At that time, neither the clerk nor director of administrative services Ron Borczyk had reviewed the company's written proposal.


Bellevue Council is expected to consider the final reading of an ordinance that would ban smoking in Bayne Park, but park-goers may not see much else in the way of change to the park rules.

Parks and recreation committee chair Lynn Tennant Heffley reported at Tuesday’s pre-council meeting that the committee had reviewed the park rules and had decided that no major changes should be made, as some “tweaking” of the current rules would suffice.


Even as Bellevue celebrated being named one of 241 “Playful Cities 2015” nationwide, borough officials committed themselves Tuesday to making sure that Bellevue’s parks continue to be “playable.”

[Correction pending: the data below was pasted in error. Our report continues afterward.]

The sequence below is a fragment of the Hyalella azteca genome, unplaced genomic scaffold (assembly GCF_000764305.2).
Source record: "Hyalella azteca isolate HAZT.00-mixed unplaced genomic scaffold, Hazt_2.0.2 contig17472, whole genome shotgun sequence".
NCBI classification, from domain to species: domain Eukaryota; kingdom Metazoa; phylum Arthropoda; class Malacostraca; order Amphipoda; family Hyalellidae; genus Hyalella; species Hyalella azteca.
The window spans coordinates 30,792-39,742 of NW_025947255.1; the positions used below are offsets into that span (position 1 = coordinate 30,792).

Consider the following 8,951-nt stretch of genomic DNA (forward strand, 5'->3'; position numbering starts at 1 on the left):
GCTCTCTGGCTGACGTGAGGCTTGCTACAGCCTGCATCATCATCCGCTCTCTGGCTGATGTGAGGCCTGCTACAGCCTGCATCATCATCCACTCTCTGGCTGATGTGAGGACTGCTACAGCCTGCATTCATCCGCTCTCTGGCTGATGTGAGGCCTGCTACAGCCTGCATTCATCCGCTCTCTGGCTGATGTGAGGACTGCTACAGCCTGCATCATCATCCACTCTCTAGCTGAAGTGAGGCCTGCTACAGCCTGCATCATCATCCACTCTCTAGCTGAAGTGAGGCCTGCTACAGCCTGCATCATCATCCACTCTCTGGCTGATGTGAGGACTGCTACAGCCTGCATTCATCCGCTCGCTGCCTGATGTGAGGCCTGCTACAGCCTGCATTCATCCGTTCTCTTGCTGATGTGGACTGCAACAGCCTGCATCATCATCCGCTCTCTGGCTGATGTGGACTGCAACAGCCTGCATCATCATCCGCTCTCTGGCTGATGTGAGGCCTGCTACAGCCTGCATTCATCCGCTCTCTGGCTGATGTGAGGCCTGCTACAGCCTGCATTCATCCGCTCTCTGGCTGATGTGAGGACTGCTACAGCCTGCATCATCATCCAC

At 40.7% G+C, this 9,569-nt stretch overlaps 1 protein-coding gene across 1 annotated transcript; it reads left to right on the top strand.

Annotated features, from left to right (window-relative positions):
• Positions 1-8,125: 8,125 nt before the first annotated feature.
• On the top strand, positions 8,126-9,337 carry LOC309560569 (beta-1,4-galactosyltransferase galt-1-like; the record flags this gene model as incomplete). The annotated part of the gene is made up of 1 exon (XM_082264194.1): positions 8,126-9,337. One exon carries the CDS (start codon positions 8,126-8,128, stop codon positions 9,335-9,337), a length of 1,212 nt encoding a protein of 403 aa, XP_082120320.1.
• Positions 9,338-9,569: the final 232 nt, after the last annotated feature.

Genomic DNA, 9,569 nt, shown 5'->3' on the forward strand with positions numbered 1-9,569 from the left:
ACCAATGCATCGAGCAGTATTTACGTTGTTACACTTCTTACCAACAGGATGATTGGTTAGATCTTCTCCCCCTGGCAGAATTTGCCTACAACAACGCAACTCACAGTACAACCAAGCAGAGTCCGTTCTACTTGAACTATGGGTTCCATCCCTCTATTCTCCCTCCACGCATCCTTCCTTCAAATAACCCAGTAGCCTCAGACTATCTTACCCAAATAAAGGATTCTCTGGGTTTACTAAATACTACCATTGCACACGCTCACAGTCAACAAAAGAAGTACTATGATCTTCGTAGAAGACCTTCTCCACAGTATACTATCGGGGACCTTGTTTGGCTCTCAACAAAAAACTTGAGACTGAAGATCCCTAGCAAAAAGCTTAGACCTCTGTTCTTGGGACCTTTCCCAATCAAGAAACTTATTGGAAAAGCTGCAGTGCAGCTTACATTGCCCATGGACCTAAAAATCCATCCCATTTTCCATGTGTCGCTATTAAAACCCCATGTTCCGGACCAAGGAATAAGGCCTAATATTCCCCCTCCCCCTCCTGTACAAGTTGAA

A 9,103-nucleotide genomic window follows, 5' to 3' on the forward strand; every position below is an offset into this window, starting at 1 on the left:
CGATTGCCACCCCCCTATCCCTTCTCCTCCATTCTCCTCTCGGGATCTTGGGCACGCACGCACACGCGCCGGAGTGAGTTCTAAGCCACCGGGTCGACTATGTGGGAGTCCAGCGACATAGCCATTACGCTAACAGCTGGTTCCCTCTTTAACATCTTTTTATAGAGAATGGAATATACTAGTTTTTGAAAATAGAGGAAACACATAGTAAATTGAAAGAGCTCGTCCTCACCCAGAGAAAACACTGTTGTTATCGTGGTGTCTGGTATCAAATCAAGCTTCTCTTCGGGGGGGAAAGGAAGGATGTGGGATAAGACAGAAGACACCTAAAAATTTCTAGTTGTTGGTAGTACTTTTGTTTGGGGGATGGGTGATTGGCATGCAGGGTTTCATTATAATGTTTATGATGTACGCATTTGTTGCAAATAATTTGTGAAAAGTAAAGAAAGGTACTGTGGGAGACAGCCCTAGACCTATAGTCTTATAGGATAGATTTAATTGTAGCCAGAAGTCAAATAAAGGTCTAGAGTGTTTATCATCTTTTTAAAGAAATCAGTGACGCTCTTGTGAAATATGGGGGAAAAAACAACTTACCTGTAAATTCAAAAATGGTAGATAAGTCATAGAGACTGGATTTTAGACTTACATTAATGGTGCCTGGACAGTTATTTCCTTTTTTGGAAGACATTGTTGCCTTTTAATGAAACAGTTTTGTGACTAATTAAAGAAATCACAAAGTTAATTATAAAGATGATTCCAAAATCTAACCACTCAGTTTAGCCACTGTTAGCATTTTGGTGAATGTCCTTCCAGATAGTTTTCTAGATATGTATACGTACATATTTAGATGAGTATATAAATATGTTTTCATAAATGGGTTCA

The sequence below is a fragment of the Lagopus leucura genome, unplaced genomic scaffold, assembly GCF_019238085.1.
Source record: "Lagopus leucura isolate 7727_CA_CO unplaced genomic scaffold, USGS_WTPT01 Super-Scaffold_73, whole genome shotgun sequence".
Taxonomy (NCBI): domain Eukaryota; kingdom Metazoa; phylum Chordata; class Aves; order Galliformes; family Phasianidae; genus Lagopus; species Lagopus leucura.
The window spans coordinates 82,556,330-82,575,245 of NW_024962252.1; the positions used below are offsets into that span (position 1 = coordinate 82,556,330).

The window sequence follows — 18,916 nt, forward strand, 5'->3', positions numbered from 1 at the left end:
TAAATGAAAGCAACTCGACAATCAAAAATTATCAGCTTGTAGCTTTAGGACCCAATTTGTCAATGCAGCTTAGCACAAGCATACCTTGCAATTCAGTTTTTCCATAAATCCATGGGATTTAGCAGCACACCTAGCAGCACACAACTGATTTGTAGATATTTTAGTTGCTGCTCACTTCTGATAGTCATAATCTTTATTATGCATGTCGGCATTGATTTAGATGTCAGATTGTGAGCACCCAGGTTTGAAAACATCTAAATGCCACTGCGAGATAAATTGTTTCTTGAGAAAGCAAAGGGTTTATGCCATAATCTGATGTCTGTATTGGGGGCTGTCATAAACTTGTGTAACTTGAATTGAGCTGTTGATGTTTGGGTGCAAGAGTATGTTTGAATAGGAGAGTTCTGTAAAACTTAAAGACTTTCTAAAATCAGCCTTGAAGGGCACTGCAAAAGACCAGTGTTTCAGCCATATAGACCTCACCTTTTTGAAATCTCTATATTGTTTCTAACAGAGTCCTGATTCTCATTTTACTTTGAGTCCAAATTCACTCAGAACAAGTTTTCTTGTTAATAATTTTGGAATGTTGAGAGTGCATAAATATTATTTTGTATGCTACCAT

Bellevue was one of a relatively small number of towns and cities across the country determined to offer recreational opportunities to all children. The announcement was made by KaBOOM!, a national non-profit organization “dedicated to ensuring that all kids get a childhood filled with the balanced and active play needed to thrive.”


Bellevue Mayor Paul Cusick broke a tie vote among Bellevue Council members Tuesday night to reject a proposal to hire an independent actuary to review the borough’s pension plans.

Although council voted in December to hire a new actuary, according to council member Linda Woshner, Tuesday’s vote on the matter came to a 4-4 tie, with Woshner, Jim Scisciani, Vence Menosky and Lynn Tennant Heffley in favor, and opposition from Kathy Coder, Matt Senvisky, Mark Helbling and Henry Lenard.